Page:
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Writing personal statements for

Teacher training applications

This sheet contains information on applying for a teacher training course. For more information on teaching careers and to learn about the different types of qualifications, see our careers guide:

What to include
A good personal statement will include sections on the following topics: 1. 2. 3. 4. 5. Introductory paragraph; why teaching and why you? Relevance of your work experience; including your reflections, opinions, self -development, observations Why this age group? Additional factors Concluding paragraph

It should demonstrate that you have: relevant skills relevant background knowledge relevant work experience sufficient motivation/desire required intellectual capacity physical stamina strong commitment realistic aspirations suitable personal qualities/values

1. Introductory paragraph Why you and why teaching?

Think about your opening sentence. Try to avoid clichd and very general phrases, for example: I have always wanted to teach I believe teaching is very worthwhile Concentrate on what has influenced your decision to teach, how the idea has developed, what you have to offer in terms of personal skills and attributes Tip! Stress what you can give to, rather than take from, teaching Why you? Try taking a couple of minutes to write a list of the skills and personal qualities which you have (and can demonstrate), that illustrate you have the potential to be a good teacher. Why teaching? What was the trigger point? How did the idea develop? What has shaped your thinking? What did you do to find out more/develop appropriate skills? Have certain people influenced you? Communicate your enthusiasm Convey your desire to work with young people (backed with evidence)

2. Relevant experience (last three years only)

Experience from schools: What did you do? What did you learn about yourself? How did the experience develop/influence you? What did you achieve? What age groups did you experience? What techniques did you observe; effective and not so effective and why? Think about not just what you say, but how! Extra detail can help you demonstrate why your experiences matter. For example: I enjoyed helping the children with their reading - Only says what you did Taking a reading lesson showed me that - Clarifies what it taught you and shows that you can reflect and develop based on your experiences Other work experience Other experience with young people can also be helpful, this could include experience working in a youth group, after-school club, summer camp, etc. Even if work experience doesnt include working with young people it can still be worth mentioning if it demonstrates useful skills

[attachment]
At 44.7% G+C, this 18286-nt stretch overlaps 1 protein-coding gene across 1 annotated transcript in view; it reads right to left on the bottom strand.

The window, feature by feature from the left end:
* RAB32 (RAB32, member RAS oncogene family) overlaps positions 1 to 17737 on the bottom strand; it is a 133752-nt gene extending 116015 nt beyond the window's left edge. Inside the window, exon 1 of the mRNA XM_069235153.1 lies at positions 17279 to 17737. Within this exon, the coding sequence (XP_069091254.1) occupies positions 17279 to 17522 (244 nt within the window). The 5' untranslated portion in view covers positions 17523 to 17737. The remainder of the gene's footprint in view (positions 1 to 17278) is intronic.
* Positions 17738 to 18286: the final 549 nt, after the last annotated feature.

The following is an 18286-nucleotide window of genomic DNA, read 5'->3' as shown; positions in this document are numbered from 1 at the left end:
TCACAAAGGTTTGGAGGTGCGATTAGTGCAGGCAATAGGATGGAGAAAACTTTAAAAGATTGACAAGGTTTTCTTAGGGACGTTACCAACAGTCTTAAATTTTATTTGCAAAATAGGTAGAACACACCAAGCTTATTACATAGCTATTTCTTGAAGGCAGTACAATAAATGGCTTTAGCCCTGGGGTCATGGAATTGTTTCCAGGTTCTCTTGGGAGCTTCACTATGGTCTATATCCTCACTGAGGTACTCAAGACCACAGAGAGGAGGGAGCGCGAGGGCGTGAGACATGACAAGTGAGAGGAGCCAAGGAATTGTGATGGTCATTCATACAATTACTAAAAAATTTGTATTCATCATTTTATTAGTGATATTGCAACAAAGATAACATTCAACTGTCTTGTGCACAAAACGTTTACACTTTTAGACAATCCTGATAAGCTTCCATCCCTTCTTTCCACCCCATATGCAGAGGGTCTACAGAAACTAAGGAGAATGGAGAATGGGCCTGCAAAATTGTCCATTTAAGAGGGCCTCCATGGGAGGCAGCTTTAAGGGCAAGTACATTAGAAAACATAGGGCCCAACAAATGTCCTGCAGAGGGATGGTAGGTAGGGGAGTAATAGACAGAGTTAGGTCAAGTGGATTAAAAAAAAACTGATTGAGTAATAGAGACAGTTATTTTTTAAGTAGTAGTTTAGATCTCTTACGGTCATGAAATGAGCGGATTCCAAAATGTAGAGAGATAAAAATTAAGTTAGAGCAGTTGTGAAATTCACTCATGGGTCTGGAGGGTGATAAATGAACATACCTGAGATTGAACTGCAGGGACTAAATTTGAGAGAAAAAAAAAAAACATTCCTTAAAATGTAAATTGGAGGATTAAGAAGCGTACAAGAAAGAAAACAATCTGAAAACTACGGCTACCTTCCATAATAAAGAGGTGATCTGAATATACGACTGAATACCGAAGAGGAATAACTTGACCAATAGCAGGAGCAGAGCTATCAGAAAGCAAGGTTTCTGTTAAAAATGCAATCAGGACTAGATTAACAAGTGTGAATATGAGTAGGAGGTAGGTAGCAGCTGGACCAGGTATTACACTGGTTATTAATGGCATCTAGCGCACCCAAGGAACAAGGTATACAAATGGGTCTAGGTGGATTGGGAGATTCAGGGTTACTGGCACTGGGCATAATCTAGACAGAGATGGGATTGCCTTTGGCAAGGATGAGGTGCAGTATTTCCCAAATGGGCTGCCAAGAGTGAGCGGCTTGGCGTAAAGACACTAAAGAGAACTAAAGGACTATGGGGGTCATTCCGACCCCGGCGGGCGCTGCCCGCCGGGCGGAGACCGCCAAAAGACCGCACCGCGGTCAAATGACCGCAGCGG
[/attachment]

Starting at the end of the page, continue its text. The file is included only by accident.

3. What age group (key stage) you want to teach and why
This should do more than just say what part of teaching you want to work in. This is another opportunity to show that you have carefully researched your options, and to tie your application back to your relevant skills Draw on relevant work experience, what you have observed and again match with your skills and preferences Refer to any research you have done into the various key stages Why you have targeted a particular type of course eg for flexibility, reputation, key stage Additional skills/factors which have influenced your choice

4. Additional factors
This is an opportunity to mention other qualities that can support your application. This can include: Academic qualifications, such as A levels or additional short courses you may have taken Extra skills and interests, such as language, art, music, etc. These can be useful for after school clubs Why you chose this type of course Any further work experience that you have planned How your degree course relates to what you want to teach

5. Concluding paragraph
This part sums up the statement You can to re-enforce your commitment to teaching, and show that you understand what will be required of you during the course You may also want to show that you have researched teaching as a profession and have good reasons for choosing this method of study

Avoid: Overuse of short sentences, all beginning with I. Rather than phrases like I feel, I think, I believe, etc. try to use a range of positive action words. For example planned, managed, implemented, organised Statements that are overly general, eg it was rewarding. Qualify these statements by saying what you learned, what you enjoyed, what skills you gained, etc. Only using examples like babysitting or helping younger brother with reading as relevant experience

Other resources
Applications for teacher training should be made to UCAS Teacher Training (formerly known as the GTTR)

Our guidance on writing applications More information about teaching, including lists of training available and more tips on applying

Sussex department of Education, the department that runs initial teacher training at Sussex

The Careers and Employability Centre The Library, University of Sussex, Brighton, Phone: 01273 678429 E-mail: Facebook: Twitter: @SussxUniCareers